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Continuing the conversation Lambeth promised
> Dear Louie, I have just received emails from you and have read your
> response to Bishop Olajide. The issue is not that Christ came for
> sinners - that of course is correct, but why He came. He came to call
> sinners to repentance. He would do that to me in every aspect of my
> conduct (thoughts, words, actions). He would do that for you as
> well. We cannot seek an exemption be it gossip, pride or homosexual
> sex. Do not interpret my letter as condemnation but as a loving appeal
> in the same way that all our public liturgies have a general
> confession (calling for repentance) prior to the declaration of
> forgiveness. Peter R. BrainBishop of Armidale
Gentle Bishop Brain,
Indeed Christ calls me to repentance too. Those closest to me -- my
parish priest, my bishop, other spiritual counselors -- know well how
seriously I take that charge. My sins are ever before me.
I do not discern my life commitment to Ernest Clay for the last 26 years
as one of those sins. In that relationship I have sinned, yes, -- not
in loving him, but in not loving him enough, namely as much as I love
myself. I have not experienced sexuality as a besetting sin, but
rather as a divine gift, a blessing.
My sins have usually been plainer, but horribly ugly and debilitating:
typically selfishness, pride, insensitivity...... Of these I steadily
repent and with God's grace experience redemption and amendment of
life. Please pray for me.
I am aware that some take the few biblical passages that seem to refer
to homosexuality as condemning all same-sex unions. Many other
Christians do not read those six or seven texts as the Bible's last
word regarding lesbigay persons , any more than you are likely to take
it as your obligation to kill anyone who experiences a homosexual act,
as Leviticus requires.
We are all in the journey of trying to discern God's mandates to us
through Scripture. While we may not reach the same conclusions, I
assure you that I take very seriously the obligation to discern God's
will through Scripture, and I have put my understandings before the
Christian community in hundreds of publications over almost three
decades as a way of holding myself accountable. In no way to I hold
that 'anything goes.'
Jesus was also faced with conflicting interpretations, and he responded
by saying that all the law and the prophets hang on the first two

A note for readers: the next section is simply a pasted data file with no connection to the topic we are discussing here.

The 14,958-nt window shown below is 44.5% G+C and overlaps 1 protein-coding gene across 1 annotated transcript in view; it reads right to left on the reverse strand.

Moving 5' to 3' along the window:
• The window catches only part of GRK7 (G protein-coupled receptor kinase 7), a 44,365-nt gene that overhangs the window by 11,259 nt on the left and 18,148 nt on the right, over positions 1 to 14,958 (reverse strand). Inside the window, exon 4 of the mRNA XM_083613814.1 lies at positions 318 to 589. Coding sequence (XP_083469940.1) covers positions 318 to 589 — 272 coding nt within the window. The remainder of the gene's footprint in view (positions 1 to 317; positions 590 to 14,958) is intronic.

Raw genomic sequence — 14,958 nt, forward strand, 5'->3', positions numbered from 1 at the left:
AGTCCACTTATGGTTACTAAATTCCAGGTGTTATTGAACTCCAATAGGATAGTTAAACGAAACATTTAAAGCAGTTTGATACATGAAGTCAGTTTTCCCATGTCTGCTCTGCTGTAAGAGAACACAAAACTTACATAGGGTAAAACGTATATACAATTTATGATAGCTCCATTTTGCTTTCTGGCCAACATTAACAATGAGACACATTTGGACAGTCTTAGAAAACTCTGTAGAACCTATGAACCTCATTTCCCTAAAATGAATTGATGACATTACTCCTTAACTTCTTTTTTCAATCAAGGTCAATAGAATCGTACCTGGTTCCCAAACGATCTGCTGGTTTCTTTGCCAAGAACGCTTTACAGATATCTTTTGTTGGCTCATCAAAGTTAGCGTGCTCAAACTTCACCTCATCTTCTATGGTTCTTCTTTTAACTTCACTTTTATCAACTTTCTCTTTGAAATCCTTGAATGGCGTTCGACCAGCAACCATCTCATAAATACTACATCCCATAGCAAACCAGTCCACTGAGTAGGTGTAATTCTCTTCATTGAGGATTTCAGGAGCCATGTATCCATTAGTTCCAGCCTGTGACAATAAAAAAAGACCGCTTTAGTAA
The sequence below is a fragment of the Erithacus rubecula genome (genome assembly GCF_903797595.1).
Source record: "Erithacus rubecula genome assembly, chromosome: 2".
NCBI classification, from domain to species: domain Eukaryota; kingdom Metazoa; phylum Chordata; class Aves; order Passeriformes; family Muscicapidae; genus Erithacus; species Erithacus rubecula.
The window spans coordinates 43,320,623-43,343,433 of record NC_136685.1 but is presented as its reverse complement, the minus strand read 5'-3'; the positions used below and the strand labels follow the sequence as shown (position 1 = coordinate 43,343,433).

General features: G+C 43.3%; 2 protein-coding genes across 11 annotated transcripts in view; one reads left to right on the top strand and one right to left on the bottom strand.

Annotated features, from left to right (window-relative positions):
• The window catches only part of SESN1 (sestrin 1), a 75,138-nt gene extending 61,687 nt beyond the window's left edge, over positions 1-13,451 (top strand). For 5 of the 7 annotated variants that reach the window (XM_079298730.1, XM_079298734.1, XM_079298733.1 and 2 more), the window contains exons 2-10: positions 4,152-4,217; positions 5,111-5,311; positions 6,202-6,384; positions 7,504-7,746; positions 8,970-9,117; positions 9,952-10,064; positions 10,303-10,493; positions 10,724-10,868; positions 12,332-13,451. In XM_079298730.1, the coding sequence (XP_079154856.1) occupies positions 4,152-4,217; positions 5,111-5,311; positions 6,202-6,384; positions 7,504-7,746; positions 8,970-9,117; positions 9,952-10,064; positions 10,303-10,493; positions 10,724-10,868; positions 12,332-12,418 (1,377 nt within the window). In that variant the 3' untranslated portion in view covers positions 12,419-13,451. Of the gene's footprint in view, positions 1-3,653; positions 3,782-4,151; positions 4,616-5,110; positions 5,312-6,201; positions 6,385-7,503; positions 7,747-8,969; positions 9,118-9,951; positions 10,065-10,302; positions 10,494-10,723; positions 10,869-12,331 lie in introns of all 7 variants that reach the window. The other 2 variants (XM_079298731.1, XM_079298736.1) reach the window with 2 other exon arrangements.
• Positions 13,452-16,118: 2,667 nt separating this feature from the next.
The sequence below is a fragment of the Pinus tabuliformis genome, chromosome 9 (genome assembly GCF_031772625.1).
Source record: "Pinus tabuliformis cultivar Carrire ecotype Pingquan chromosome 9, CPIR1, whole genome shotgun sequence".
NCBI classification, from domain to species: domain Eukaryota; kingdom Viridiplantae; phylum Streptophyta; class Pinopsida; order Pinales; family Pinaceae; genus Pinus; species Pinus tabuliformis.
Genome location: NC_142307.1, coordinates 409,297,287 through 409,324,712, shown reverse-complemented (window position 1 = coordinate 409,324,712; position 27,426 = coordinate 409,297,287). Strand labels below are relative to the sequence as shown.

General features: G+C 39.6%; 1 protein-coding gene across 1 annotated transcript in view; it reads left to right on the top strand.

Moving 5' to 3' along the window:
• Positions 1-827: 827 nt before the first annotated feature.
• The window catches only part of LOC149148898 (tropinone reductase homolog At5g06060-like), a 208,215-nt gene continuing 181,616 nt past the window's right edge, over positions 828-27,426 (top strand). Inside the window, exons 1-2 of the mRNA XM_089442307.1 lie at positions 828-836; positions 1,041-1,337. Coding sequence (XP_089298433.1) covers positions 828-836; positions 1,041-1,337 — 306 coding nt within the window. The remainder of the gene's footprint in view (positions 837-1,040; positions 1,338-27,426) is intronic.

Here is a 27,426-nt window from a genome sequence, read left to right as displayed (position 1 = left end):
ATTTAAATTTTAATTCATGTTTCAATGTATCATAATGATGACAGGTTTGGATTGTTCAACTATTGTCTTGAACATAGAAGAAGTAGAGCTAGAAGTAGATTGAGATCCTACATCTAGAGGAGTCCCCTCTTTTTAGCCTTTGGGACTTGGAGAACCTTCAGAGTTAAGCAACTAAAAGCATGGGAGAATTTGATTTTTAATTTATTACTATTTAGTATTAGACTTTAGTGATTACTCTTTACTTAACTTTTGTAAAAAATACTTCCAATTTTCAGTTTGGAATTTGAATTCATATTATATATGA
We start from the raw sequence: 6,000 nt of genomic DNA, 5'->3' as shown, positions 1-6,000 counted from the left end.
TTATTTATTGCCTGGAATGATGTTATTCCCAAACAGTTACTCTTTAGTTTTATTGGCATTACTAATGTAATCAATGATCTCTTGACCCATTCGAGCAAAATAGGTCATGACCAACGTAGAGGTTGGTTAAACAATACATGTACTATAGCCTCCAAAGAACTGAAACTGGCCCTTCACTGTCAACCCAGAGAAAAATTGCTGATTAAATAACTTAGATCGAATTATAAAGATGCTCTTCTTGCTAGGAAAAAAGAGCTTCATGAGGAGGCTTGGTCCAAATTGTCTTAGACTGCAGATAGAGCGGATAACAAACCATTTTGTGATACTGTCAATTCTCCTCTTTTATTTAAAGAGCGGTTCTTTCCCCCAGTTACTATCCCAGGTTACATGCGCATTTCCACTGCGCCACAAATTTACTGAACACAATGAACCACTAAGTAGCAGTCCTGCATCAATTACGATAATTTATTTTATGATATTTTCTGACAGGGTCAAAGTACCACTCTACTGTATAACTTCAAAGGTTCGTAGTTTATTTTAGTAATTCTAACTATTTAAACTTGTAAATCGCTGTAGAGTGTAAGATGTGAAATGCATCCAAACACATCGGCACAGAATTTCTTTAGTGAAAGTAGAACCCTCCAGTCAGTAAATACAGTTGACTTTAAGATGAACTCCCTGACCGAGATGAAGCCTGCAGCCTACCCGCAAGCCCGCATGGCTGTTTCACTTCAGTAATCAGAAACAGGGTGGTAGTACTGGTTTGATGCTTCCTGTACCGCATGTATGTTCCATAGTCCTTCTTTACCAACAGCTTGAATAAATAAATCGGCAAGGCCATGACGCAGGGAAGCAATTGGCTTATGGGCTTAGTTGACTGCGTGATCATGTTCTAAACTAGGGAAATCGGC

commandments-- that we love God with our heart, mind (the most forgotten
commandment of them all!), soul, and strength; and that we love our
neighbors as ourselves -- that includes straights loving your lesbigay
neighbors as you love yourselves, and my loving straights as I love
It appears we're bound together in this major mystery. May God use us
to bless each other and to bless the world.
Please understand that I hold myself accountable for my discernment and
that I know that I might be wrong. If I am disobedient, I am not
knowingly so, nor willfully so. I see only as through a dark glass. I
look forward to the day when I see God face to face and know God even as
God already fully knows me.
I do not imagine at that encounter saying, "Let me in because I am gay
and gay is good." Nor, I suspect, will you say, "Let me in because I am
straight and straight is the way you taught everyone to be." Judgment
Day is much too daunting for proclaiming our justification in terms of
our own behavior. I do not presume to go to that encounter trusting in
my own righteousness, but in God's manifold and great mercies.
May God be merciful to me, a sinner, born again by Christ's own
redeeming. May God be merciful to you, my brother, and bring us both at
the last into that heavenly company of all faithful people.
Thank you for your concern for my soul.
Louie Crew, Ph.D., D.D., Secretary of The Standing Commission on
International Peace with Justice Concerns
377 S. Harrison St., 12D, East Orange, NJ 07018. 973-395-1068
http://newark.rutgers.edu/~lcrew/rel.html Anglican Pages